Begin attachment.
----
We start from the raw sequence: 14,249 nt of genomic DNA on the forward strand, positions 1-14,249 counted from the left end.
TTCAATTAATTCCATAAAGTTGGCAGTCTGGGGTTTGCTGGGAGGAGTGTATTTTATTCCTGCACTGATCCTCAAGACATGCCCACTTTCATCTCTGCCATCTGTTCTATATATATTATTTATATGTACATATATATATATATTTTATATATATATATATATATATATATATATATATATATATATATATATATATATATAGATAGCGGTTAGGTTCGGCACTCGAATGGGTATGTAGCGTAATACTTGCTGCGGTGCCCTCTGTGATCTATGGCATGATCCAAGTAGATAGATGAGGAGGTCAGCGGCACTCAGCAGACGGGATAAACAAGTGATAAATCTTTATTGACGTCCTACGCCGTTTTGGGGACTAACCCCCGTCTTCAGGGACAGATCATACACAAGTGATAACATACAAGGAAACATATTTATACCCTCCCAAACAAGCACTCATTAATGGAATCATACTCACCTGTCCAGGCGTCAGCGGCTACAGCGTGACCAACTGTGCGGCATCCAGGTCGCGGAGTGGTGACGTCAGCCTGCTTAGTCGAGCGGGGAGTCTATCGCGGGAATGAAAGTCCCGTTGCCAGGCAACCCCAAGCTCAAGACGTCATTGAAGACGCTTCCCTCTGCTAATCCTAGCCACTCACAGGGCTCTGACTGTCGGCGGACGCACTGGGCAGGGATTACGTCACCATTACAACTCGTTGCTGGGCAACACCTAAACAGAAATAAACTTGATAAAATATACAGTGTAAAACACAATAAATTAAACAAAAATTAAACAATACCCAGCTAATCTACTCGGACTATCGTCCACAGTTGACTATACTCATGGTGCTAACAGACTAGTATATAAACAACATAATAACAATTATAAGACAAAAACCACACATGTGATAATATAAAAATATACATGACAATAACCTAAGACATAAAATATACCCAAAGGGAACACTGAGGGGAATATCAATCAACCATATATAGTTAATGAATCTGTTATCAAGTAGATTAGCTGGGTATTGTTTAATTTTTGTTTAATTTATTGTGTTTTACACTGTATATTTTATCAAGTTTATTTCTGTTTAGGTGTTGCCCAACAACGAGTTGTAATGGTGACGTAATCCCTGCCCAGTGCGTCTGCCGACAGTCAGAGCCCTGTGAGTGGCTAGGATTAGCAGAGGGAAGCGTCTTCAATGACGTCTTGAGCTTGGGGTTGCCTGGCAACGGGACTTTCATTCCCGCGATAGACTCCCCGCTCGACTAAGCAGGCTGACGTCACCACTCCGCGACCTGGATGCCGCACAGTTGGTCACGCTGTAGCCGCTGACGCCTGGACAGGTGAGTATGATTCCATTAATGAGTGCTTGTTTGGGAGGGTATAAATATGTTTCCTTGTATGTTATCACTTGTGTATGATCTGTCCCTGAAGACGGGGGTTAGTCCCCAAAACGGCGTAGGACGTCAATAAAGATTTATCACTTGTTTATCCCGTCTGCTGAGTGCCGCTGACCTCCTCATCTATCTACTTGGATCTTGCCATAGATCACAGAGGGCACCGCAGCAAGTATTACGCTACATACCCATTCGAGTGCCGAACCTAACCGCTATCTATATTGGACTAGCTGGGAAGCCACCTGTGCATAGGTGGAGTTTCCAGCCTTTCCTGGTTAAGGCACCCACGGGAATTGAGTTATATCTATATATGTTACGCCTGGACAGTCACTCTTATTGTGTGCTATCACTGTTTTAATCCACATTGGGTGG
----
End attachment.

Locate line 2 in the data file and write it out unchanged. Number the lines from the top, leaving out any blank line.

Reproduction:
TTCAATTAATTCCATAAAGTTGGCAGTCTGGGGTTTGCTGGGAGGAGTGTATTTTATTCCTGCACTGATCCTCAAGACATGCCCACTTTCATCTCTGCCATCTGTTCTATATATATTATTTATATGTACATATATATATATATTTTATATATATATATATATATATATATATATATATATATATATATATATATATATATAGATAGCGGTTAGGTTCGGCACTCGAATGGGTATGTAGCGTAATACTTGCTGCGGTGCCCTCTGTGATCTATGGCATGATCCAAGTAGATAGATGAGGAGGTCAGCGGCACTCAGCAGACGGGATAAACAAGTGATAAATCTTTATTGACGTCCTACGCCGTTTTGGGGACTAACCCCCGTCTTCAGGGACAGATCATACACAAGTGATAACATACAAGGAAACATATTTATACCCTCCCAAACAAGCACTCATTAATGGAATCATACTCACCTGTCCAGGCGTCAGCGGCTACAGCGTGACCAACTGTGCGGCATCCAGGTCGCGGAGTGGTGACGTCAGCCTGCTTAGTCGAGCGGGGAGTCTATCGCGGGAATGAAAGTCCCGTTGCCAGGCAACCCCAAGCTCAAGACGTCATTGAAGACGCTTCCCTCTGCTAATCCTAGCCACTCACAGGGCTCTGACTGTCGGCGGACGCACTGGGCAGGGATTACGTCACCATTACAACTCGTTGCTGGGCAACACCTAAACAGAAATAAACTTGATAAAATATACAGTGTAAAACACAATAAATTAAACAAAAATTAAACAATACCCAGCTAATCTACTCGGACTATCGTCCACAGTTGACTATACTCATGGTGCTAACAGACTAGTATATAAACAACATAATAACAATTATAAGACAAAAACCACACATGTGATAATATAAAAATATACATGACAATAACCTAAGACATAAAATATACCCAAAGGGAACACTGAGGGGAATATCAATCAACCATATATAGTTAATGAATCTGTTATCAAGTAGATTAGCTGGGTATTGTTTAATTTTTGTTTAATTTATTGTGTTTTACACTGTATATTTTATCAAGTTTATTTCTGTTTAGGTGTTGCCCAACAACGAGTTGTAATGGTGACGTAATCCCTGCCCAGTGCGTCTGCCGACAGTCAGAGCCCTGTGAGTGGCTAGGATTAGCAGAGGGAAGCGTCTTCAATGACGTCTTGAGCTTGGGGTTGCCTGGCAACGGGACTTTCATTCCCGCGATAGACTCCCCGCTCGACTAAGCAGGCTGACGTCACCACTCCGCGACCTGGATGCCGCACAGTTGGTCACGCTGTAGCCGCTGACGCCTGGACAGGTGAGTATGATTCCATTAATGAGTGCTTGTTTGGGAGGGTATAAATATGTTTCCTTGTATGTTATCACTTGTGTATGATCTGTCCCTGAAGACGGGGGTTAGTCCCCAAAACGGCGTAGGACGTCAATAAAGATTTATCACTTGTTTATCCCGTCTGCTGAGTGCCGCTGACCTCCTCATCTATCTACTTGGATCTTGCCATAGATCACAGAGGGCACCGCAGCAAGTATTACGCTACATACCCATTCGAGTGCCGAACCTAACCGCTATCTATATTGGACTAGCTGGGAAGCCACCTGTGCATAGGTGGAGTTTCCAGCCTTTCCTGGTTAAGGCACCCACGGGAATTGAGTTATATCTATATATGTTACGCCTGGACAGTCACTCTTATTGTGTGCTATCACTGTTTTAATCCACATTGGGTGG